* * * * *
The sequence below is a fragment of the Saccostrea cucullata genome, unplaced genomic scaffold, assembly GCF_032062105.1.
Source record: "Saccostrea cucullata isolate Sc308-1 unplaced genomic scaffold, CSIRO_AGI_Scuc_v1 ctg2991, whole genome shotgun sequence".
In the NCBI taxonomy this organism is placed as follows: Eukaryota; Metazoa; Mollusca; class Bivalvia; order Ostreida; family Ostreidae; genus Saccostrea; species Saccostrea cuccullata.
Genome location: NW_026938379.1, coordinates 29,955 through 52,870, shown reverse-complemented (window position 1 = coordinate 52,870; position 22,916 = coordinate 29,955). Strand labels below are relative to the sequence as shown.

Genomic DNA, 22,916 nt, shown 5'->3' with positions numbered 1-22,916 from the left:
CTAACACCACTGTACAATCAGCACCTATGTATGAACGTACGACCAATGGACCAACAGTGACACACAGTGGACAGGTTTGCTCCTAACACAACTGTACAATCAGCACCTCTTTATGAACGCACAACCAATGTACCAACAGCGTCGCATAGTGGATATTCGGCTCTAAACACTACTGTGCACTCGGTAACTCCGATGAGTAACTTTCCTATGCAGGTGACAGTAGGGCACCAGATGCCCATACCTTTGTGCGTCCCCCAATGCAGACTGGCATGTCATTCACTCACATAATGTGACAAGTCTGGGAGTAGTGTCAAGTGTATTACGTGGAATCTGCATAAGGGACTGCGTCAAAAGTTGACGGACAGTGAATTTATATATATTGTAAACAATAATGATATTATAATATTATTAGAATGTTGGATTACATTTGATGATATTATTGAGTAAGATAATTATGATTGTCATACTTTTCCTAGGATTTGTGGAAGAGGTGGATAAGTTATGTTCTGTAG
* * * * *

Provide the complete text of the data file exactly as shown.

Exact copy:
The sequence below is a fragment of the Saccostrea cucullata genome, unplaced genomic scaffold, assembly GCF_032062105.1.
Source record: "Saccostrea cucullata isolate Sc308-1 unplaced genomic scaffold, CSIRO_AGI_Scuc_v1 ctg2991, whole genome shotgun sequence".
In the NCBI taxonomy this organism is placed as follows: Eukaryota; Metazoa; Mollusca; class Bivalvia; order Ostreida; family Ostreidae; genus Saccostrea; species Saccostrea cuccullata.
Genome location: NW_026938379.1, coordinates 29,955 through 52,870, shown reverse-complemented (window position 1 = coordinate 52,870; position 22,916 = coordinate 29,955). Strand labels below are relative to the sequence as shown.

Genomic DNA, 22,916 nt, shown 5'->3' with positions numbered 1-22,916 from the left:
CTAACACCACTGTACAATCAGCACCTATGTATGAACGTACGACCAATGGACCAACAGTGACACACAGTGGACAGGTTTGCTCCTAACACAACTGTACAATCAGCACCTCTTTATGAACGCACAACCAATGTACCAACAGCGTCGCATAGTGGATATTCGGCTCTAAACACTACTGTGCACTCGGTAACTCCGATGAGTAACTTTCCTATGCAGGTGACAGTAGGGCACCAGATGCCCATACCTTTGTGCGTCCCCCAATGCAGACTGGCATGTCATTCACTCACATAATGTGACAAGTCTGGGAGTAGTGTCAAGTGTATTACGTGGAATCTGCATAAGGGACTGCGTCAAAAGTTGACGGACAGTGAATTTATATATATTGTAAACAATAATGATATTATAATATTATTAGAATGTTGGATTACATTTGATGATATTATTGAGTAAGATAATTATGATTGTCATACTTTTCCTAGGATTTGTGGAAGAGGTGGATAAGTTATGTTCTGTAG